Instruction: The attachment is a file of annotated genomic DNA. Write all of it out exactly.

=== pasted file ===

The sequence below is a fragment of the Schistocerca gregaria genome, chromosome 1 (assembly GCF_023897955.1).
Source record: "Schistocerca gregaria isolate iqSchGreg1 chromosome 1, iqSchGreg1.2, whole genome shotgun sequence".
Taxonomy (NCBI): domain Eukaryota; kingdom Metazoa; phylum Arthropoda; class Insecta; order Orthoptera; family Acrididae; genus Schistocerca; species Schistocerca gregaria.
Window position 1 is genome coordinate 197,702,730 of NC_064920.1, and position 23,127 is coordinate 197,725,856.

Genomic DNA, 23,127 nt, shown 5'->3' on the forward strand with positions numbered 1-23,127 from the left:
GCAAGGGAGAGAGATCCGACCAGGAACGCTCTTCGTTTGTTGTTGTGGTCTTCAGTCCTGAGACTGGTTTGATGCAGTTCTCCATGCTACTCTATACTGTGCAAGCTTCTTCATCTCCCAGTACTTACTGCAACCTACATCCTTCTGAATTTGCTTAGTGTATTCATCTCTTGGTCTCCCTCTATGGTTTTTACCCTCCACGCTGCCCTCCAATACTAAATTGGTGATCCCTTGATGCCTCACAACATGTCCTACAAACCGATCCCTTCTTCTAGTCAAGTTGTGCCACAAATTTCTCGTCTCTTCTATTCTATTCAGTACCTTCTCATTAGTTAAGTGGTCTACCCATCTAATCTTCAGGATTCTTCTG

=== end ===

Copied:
The sequence below is a fragment of the Schistocerca gregaria genome, chromosome 1 (assembly GCF_023897955.1).
Source record: "Schistocerca gregaria isolate iqSchGreg1 chromosome 1, iqSchGreg1.2, whole genome shotgun sequence".
Taxonomy (NCBI): domain Eukaryota; kingdom Metazoa; phylum Arthropoda; class Insecta; order Orthoptera; family Acrididae; genus Schistocerca; species Schistocerca gregaria.
Window position 1 is genome coordinate 197,702,730 of NC_064920.1, and position 23,127 is coordinate 197,725,856.

Genomic DNA, 23,127 nt, shown 5'->3' on the forward strand with positions numbered 1-23,127 from the left:
GCAAGGGAGAGAGATCCGACCAGGAACGCTCTTCGTTTGTTGTTGTGGTCTTCAGTCCTGAGACTGGTTTGATGCAGTTCTCCATGCTACTCTATACTGTGCAAGCTTCTTCATCTCCCAGTACTTACTGCAACCTACATCCTTCTGAATTTGCTTAGTGTATTCATCTCTTGGTCTCCCTCTATGGTTTTTACCCTCCACGCTGCCCTCCAATACTAAATTGGTGATCCCTTGATGCCTCACAACATGTCCTACAAACCGATCCCTTCTTCTAGTCAAGTTGTGCCACAAATTTCTCGTCTCTTCTATTCTATTCAGTACCTTCTCATTAGTTAAGTGGTCTACCCATCTAATCTTCAGGATTCTTCTG